By Ron Cohen
nonpareil actor Mark Rylance heading the cast and a generous helping of
ear-filling Baroque music by George Frederick Handel, Farinelli and the King,
Claire van Kampen’s historical drama, brings a very distinctive and
ultra-elegant flavor to the Broadway season.
If the name
Farinelli doesn’t ring a bell, I’ll fill you in. He was a famed 18th
Century Italian-born castrato opera singer, whose gorgeous voice was the result
of his being castrated at the age of ten. The “King” of the title is Philippe V
of Spain, whose long reign during the first half of the 1700s produced some
good stuff like tax code reform. (Let’s hope it wasn’t as controversial as the
stuff they’re cooking up for us in Washington right now.) Philippe’s years,
however, were also marked by prolonged fits of depression and behavior that
could well be labeled madness.
tells how Philippe’s wife, the devoted and loving Isabella, brings Farinelli to
Madrid with the hope that his singing will help relieve the king’s mental
problems. And does it ever work. The two men connect in a way that bespeaks
the power of music and the human voice, Philippe calmed by what he hears and
Farinelli finding fulfillment in the way Philippe listens and reacts. Van
Kampen’s script is a moving demonstration of that power as well as the ability
of human personalities to impact on one another, finding elements of themselves
in each other.
decides that with the aid of Farinelli’s voice and a move to an uncluttered
life in the forest, he will be able to hear “the music of the spheres.” And the
months spent in the forest are a joyful rejuvenating time. The music of the
spheres may well be on the verge of being heard, until the
Philippe-Isabella-Farinelli thing threatens to turn into a romantic triangle.
And it’s here that van Kampen’s story becomes just a wee bit muddled in a
familiar turn of events. It’s not exactly soap opera, but it has a mechanical
the play drives on to a moving conclusion. Any potholes in the writing are
pretty much overcome by the theatrical richness evident in both the acting and
design of this production, which comes from London’s Shakespeare’s Globe, where
Rylance was artistic director from 1995 to 2005.
Dove’s knowing direction, Farinelli and the King is a production that
fairly vibrates with imaginative touches, embraced fully by the cast.
of the time makes the mad monarch an irresistible charmer, whether he’s talking
to a goldfish or throwing non-sequiturs at his Chief Minister (an appropriately
crusty Edward Peel) and his doctor (Huss Garbiya). But there are moments when
Philippe’s condition unleashes a white-hot fury that threatens to singe the
stage. It’s another great performance, filled with surprising turns, from
Rylance, whose resume already boasts three Tony Awards and an Oscar.
also comes to compelling life in the performance of Sam Crane as a man whose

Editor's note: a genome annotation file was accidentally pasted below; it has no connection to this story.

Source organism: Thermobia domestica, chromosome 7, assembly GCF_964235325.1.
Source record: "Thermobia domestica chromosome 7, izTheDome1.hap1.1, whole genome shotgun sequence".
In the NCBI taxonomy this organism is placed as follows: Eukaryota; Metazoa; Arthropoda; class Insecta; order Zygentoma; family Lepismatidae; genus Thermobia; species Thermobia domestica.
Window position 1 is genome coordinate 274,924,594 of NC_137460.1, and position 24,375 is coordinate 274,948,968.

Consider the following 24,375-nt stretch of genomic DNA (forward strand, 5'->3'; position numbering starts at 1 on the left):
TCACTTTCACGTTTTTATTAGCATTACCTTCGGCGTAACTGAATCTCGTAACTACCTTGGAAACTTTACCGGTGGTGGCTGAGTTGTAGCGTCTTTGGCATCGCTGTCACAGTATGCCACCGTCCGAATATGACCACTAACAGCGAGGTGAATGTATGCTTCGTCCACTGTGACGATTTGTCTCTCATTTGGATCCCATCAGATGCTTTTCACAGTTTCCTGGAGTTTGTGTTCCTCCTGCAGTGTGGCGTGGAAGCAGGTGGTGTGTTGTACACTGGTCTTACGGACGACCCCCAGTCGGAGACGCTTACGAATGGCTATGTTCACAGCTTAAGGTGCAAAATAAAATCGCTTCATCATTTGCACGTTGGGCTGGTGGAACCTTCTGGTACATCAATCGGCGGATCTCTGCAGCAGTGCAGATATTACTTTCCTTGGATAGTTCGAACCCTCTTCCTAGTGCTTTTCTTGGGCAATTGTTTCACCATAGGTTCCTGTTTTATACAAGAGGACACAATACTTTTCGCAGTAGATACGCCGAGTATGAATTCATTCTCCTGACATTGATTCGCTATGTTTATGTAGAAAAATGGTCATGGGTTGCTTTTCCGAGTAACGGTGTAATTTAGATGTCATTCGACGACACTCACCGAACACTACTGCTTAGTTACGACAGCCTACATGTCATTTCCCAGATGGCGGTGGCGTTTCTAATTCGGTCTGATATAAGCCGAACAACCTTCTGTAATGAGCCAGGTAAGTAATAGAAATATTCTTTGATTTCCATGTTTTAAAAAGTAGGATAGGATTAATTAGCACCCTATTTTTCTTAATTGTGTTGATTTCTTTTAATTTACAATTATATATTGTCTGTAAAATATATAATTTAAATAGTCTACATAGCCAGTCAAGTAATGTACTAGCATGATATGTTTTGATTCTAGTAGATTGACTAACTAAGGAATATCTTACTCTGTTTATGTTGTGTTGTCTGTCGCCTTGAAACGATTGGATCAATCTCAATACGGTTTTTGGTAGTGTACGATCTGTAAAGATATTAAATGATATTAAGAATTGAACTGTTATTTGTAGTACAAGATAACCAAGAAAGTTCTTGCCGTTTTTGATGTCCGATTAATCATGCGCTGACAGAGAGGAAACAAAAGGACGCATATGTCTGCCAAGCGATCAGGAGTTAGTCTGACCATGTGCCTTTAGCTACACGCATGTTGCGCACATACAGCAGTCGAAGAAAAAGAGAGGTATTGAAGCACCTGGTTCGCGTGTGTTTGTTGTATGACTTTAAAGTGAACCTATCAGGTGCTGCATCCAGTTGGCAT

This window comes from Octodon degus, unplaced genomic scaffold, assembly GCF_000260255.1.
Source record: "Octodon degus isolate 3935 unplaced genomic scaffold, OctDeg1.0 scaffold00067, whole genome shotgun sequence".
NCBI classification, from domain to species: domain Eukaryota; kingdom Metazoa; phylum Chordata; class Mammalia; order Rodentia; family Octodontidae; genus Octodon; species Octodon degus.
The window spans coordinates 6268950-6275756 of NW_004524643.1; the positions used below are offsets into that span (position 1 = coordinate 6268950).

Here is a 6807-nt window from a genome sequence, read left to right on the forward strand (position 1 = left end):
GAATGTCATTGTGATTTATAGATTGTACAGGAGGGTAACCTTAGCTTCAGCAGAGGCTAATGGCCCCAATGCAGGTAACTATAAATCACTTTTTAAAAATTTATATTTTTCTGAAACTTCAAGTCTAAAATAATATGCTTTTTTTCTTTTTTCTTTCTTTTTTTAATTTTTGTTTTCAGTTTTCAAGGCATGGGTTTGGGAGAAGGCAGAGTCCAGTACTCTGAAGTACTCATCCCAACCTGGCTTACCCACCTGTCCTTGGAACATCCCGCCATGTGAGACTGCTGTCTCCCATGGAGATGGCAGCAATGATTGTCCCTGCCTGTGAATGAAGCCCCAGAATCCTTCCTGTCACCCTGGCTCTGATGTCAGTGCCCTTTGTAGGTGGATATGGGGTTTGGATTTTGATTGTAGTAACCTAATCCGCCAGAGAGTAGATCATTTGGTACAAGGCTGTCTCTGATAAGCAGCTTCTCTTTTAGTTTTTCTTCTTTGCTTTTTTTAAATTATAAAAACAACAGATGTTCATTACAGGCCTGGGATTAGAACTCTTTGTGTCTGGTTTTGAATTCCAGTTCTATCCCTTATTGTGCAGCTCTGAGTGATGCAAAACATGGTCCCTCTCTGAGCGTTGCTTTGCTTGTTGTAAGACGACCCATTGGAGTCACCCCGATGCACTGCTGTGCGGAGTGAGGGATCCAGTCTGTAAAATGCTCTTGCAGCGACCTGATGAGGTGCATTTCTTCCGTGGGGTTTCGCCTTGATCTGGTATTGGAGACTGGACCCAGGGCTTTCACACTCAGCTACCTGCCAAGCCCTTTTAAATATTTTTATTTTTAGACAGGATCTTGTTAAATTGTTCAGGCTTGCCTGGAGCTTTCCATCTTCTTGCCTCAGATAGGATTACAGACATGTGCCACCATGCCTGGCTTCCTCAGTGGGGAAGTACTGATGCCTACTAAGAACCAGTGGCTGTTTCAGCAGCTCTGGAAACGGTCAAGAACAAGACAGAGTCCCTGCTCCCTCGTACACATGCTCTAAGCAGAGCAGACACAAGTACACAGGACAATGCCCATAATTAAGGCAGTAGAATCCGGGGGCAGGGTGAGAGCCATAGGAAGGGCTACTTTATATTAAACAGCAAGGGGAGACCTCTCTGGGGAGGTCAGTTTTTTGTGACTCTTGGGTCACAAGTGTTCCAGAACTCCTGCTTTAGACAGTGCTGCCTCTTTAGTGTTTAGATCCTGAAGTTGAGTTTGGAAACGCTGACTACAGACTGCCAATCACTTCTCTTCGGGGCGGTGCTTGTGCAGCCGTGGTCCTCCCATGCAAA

fame meant nothing until he found the singular audience of the mad king of Spain.
In one of the productions’ many theatrical riches, the singing voice of
Farinelli is that of the countertenor Iestyn Davies. (At select performances,
James Hall takes over the role.)
states in a program note: “It is not possible, nor should it be, to hear the
extraordinary – and unearthly – nature of the castrato voice anymore.”
Nevertheless, Davies’ negotiation of Handel’s undulating melodies is pretty
much guaranteed to hold you spellbound.
Davies appears on stage costumed similarly to Crane, often alongside him, and
the relationship between the two – two actors but one soul -- can be felt
across the footlights.
element of the production is Melody Grove’s portrayal of Isabella. Against the
eccentricities of Philippe, she is a warm and comforting presence, almost like
a steaming cup of English Breakfast, although the character herself is Italian.
Her most obvious Italian characteristic is her love of opera. That love is
beautifully expressed in the final scene, when she visits the Covent Garden
Opera House in London and meets once more with the opera impresario (Colin
Hurley) from whom she stole Farinelli years before.
the production exudes a unique richness of style, from the period production
design of Jonathan Fensom, lit with the help of multitudes of candles by Paul
Russell and the grand musical arrangements by van Kampen, played by a crew of
seven musicians, sometime visible, sometimes not on the multi-level set. The
set further is embellished by the presence of audience members seated on its
If there’s a
feeling of affection and great care being lavished on this show, it may well
have to do with the fact that van Kampen and Rylance are married. But that
affection is also evident throughout the company, and eventually it spreads
through the audience as well.
the Belasco Theatre
111 West 44th
Playing until March 25